Now that we understand what the differences are between dirt and soil. We can look at more definitions of health.

What Is Health

Health is a state of complete physical, mental, and social well-being and not merely the absence of disease or infirmity.

What is Soil Health

So, if we combine those two definitions then soil health is the state of the soil being in sound physical, chemical and biological condition, having the capacity to sustain the growth and development of plants.

What Is Soil Health?

How Is Soil Heath Measured?

There is a little bit of controversy between scientists as to how soil health should be measured. Some believe it's the things that the soil produces, like our tomatoes in our vegetable gardens. Do they produce a lot of tomatoes or does the plant grow tall but have very little fruit?

The other way is by looking at the organisms in the soil. What are they doing? Are they multiplying? Are they struggling to live? Are they breaking down the nutrients in the soil and making it readily available for the plant?

But some, like myself, believe that is a combination of both.

We have to look at the soil as a whole. We have to look at the soil organisms and how they're doing as well as what the soil is producing.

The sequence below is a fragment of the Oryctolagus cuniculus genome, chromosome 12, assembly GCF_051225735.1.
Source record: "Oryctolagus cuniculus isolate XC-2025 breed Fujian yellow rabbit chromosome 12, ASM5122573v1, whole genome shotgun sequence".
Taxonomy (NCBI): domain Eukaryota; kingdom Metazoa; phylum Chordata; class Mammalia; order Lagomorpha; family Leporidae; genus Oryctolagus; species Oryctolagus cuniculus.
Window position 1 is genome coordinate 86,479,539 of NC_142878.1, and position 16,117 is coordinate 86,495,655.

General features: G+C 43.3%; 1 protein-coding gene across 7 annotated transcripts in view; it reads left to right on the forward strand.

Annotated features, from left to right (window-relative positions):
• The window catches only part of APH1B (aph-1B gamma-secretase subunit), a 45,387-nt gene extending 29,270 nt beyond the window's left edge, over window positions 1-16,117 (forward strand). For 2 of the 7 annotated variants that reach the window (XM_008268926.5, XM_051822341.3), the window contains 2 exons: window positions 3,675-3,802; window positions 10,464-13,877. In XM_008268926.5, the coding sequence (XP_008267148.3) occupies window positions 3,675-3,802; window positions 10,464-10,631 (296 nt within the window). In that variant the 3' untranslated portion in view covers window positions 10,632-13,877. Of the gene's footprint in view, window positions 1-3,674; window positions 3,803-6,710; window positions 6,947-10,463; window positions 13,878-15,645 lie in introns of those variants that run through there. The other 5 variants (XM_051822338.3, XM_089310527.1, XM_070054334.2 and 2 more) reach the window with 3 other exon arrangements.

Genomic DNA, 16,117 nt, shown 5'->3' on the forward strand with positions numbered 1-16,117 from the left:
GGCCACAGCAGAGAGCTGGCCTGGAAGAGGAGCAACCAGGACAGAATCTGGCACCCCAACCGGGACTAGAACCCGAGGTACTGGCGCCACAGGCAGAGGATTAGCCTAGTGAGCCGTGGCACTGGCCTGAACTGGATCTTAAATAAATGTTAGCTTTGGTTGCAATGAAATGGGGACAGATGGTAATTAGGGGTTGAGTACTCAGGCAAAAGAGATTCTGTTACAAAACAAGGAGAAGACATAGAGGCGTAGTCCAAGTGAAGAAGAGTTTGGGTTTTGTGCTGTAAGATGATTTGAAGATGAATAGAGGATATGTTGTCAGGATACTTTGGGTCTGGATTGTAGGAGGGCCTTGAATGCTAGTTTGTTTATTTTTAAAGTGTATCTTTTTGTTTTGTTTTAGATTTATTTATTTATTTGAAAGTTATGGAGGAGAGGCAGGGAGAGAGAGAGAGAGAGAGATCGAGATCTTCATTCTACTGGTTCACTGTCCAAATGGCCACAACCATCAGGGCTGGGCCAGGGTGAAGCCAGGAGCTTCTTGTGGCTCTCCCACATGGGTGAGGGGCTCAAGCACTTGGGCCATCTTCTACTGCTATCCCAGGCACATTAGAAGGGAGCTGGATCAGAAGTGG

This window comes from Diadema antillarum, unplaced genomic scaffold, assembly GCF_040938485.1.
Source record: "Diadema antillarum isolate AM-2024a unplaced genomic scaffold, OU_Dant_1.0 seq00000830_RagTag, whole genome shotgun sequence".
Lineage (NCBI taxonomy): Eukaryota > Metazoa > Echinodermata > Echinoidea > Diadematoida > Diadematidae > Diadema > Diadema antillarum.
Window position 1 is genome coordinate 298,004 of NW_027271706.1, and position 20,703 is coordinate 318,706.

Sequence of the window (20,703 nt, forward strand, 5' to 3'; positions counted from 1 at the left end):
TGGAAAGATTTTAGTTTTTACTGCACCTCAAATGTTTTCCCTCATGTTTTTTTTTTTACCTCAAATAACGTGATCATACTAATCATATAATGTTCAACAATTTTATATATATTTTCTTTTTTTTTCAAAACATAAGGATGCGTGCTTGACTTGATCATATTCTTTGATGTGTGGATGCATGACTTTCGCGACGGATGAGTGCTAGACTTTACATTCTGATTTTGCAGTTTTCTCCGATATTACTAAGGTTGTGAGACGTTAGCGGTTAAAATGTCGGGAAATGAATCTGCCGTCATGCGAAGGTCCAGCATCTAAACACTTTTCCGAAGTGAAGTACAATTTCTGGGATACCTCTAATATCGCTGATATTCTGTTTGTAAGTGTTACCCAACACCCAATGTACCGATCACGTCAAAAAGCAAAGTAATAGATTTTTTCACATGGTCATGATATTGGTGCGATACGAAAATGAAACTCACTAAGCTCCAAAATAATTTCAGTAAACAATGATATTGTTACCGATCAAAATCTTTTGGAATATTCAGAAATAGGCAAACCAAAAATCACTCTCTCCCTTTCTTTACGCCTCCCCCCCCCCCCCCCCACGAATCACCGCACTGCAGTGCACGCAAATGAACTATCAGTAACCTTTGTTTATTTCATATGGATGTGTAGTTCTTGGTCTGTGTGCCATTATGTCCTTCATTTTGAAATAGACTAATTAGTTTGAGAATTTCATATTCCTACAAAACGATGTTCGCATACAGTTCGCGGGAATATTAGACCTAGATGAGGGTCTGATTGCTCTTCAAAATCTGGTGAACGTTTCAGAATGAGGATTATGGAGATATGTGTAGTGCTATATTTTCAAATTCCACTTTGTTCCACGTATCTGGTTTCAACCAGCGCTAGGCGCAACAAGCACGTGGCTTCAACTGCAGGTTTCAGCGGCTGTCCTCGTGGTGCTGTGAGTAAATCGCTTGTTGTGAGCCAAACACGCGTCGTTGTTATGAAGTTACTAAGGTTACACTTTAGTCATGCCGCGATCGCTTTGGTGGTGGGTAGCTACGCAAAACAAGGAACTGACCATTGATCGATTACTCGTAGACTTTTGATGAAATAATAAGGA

Another reason soil health is so controversial is that every area's soil is going to be different. They can’t compare the soil health of the Amazon to your backyard. It would be like comparing the health of a 90-year-old man to the health of a 15-year-old boy. They're going to be different and there's no way we can measure one against the other. Because a 90-year-old man is not going to be able to do what a healthy 15-year-old is going to do. We have to look at them differently. The same with your soil. If your garden has just been developed it is going to be in a different stage of life than a garden that has been nurtured for the past 15 years. So there are so many different aspects to measuring soil health but the most important thing you need to focus on.


Your soil is the foundation of your gardener, your homestead, and your healthy family. All the food you eat from chicken to asparagus depends on the soil to grow.

You have to be the expert of your own soil. And you as that expert can learn more about what others are doing in their gardens but you have to remember that what they did may not work in your garden. And you have to take the information from your soil and what your garden is telling you before you implement any new ideas or amendments.

Soil is a living organism. And soil health can be measured in two ways, by what your soil produces and the activity of the microorganisms in your soil.

And remember what Elliot Colemen said, “Almost any soil can be made productive for growing crops, the difference lies in the effort needed to make it so.”

Thank you for joining the journey, Pray, Just Plant!

Soil Is Your Foundation 00:48

The Importance of Soil Health 03:08

You Are Your Own Expert 04:20

My Soil Story 04:56

Tips and Tricks- Turning Your Compost Pile 09:11

Difference Between Soil and Dirt 10:12

You Can't Compare 12:12

My Tomato Story 13:47

Growing With God- Psalms 56:3-4- 18:18

What Is Health 19:56

What Is Soil Health 20:57

How Is Soil Health Measured 21:13

Recap 24:22